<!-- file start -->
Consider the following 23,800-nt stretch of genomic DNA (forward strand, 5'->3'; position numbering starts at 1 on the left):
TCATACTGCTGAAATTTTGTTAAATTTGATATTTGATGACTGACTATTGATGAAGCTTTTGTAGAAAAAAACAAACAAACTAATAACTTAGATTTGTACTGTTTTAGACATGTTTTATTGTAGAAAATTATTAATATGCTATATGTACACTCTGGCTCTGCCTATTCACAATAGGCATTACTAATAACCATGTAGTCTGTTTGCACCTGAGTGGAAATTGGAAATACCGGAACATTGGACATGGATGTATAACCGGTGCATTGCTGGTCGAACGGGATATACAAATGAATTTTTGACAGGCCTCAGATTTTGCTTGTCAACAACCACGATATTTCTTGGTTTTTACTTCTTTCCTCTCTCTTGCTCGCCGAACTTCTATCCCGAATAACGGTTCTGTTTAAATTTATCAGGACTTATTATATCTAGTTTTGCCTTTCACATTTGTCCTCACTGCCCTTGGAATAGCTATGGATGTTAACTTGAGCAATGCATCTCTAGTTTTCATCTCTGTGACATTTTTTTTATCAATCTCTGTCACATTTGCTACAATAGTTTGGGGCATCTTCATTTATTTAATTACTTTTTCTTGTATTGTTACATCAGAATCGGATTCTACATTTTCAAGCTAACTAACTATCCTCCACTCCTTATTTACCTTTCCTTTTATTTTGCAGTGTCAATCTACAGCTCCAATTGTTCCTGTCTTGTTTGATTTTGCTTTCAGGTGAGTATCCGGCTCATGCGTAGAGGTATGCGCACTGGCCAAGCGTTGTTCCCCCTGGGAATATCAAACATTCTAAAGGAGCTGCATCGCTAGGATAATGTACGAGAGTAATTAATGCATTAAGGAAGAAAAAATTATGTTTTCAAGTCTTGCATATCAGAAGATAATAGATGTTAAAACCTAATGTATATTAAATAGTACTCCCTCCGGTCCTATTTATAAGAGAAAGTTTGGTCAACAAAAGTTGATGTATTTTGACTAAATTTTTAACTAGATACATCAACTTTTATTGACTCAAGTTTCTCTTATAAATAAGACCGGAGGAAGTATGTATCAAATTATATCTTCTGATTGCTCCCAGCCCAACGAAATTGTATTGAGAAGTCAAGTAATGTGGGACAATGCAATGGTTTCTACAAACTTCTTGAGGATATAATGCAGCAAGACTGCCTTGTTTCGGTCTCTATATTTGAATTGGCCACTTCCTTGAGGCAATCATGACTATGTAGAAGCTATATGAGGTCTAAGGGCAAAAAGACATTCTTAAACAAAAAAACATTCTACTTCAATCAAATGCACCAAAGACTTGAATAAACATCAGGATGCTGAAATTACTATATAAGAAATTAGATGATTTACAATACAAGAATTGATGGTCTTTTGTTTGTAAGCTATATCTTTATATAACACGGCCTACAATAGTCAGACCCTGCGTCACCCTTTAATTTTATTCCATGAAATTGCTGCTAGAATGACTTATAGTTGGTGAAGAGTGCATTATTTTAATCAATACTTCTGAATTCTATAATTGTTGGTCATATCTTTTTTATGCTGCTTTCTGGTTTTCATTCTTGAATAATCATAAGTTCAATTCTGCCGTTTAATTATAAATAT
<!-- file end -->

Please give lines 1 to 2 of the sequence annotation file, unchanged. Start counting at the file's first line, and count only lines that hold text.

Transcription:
Consider the following 23,800-nt stretch of genomic DNA (forward strand, 5'->3'; position numbering starts at 1 on the left):
TCATACTGCTGAAATTTTGTTAAATTTGATATTTGATGACTGACTATTGATGAAGCTTTTGTAGAAAAAAACAAACAAACTAATAACTTAGATTTGTACTGTTTTAGACATGTTTTATTGTAGAAAATTATTAATATGCTATATGTACACTCTGGCTCTGCCTATTCACAATAGGCATTACTAATAACCATGTAGTCTGTTTGCACCTGAGTGGAAATTGGAAATACCGGAACATTGGACATGGATGTATAACCGGTGCATTGCTGGTCGAACGGGATATACAAATGAATTTTTGACAGGCCTCAGATTTTGCTTGTCAACAACCACGATATTTCTTGGTTTTTACTTCTTTCCTCTCTCTTGCTCGCCGAACTTCTATCCCGAATAACGGTTCTGTTTAAATTTATCAGGACTTATTATATCTAGTTTTGCCTTTCACATTTGTCCTCACTGCCCTTGGAATAGCTATGGATGTTAACTTGAGCAATGCATCTCTAGTTTTCATCTCTGTGACATTTTTTTTATCAATCTCTGTCACATTTGCTACAATAGTTTGGGGCATCTTCATTTATTTAATTACTTTTTCTTGTATTGTTACATCAGAATCGGATTCTACATTTTCAAGCTAACTAACTATCCTCCACTCCTTATTTACCTTTCCTTTTATTTTGCAGTGTCAATCTACAGCTCCAATTGTTCCTGTCTTGTTTGATTTTGCTTTCAGGTGAGTATCCGGCTCATGCGTAGAGGTATGCGCACTGGCCAAGCGTTGTTCCCCCTGGGAATATCAAACATTCTAAAGGAGCTGCATCGCTAGGATAATGTACGAGAGTAATTAATGCATTAAGGAAGAAAAAATTATGTTTTCAAGTCTTGCATATCAGAAGATAATAGATGTTAAAACCTAATGTATATTAAATAGTACTCCCTCCGGTCCTATTTATAAGAGAAAGTTTGGTCAACAAAAGTTGATGTATTTTGACTAAATTTTTAACTAGATACATCAACTTTTATTGACTCAAGTTTCTCTTATAAATAAGACCGGAGGAAGTATGTATCAAATTATATCTTCTGATTGCTCCCAGCCCAACGAAATTGTATTGAGAAGTCAAGTAATGTGGGACAATGCAATGGTTTCTACAAACTTCTTGAGGATATAATGCAGCAAGACTGCCTTGTTTCGGTCTCTATATTTGAATTGGCCACTTCCTTGAGGCAATCATGACTATGTAGAAGCTATATGAGGTCTAAGGGCAAAAAGACATTCTTAAACAAAAAAACATTCTACTTCAATCAAATGCACCAAAGACTTGAATAAACATCAGGATGCTGAAATTACTATATAAGAAATTAGATGATTTACAATACAAGAATTGATGGTCTTTTGTTTGTAAGCTATATCTTTATATAACACGGCCTACAATAGTCAGACCCTGCGTCACCCTTTAATTTTATTCCATGAAATTGCTGCTAGAATGACTTATAGTTGGTGAAGAGTGCATTATTTTAATCAATACTTCTGAATTCTATAATTGTTGGTCATATCTTTTTTATGCTGCTTTCTGGTTTTCATTCTTGAATAATCATAAGTTCAATTCTGCCGTTTAATTATAAATAT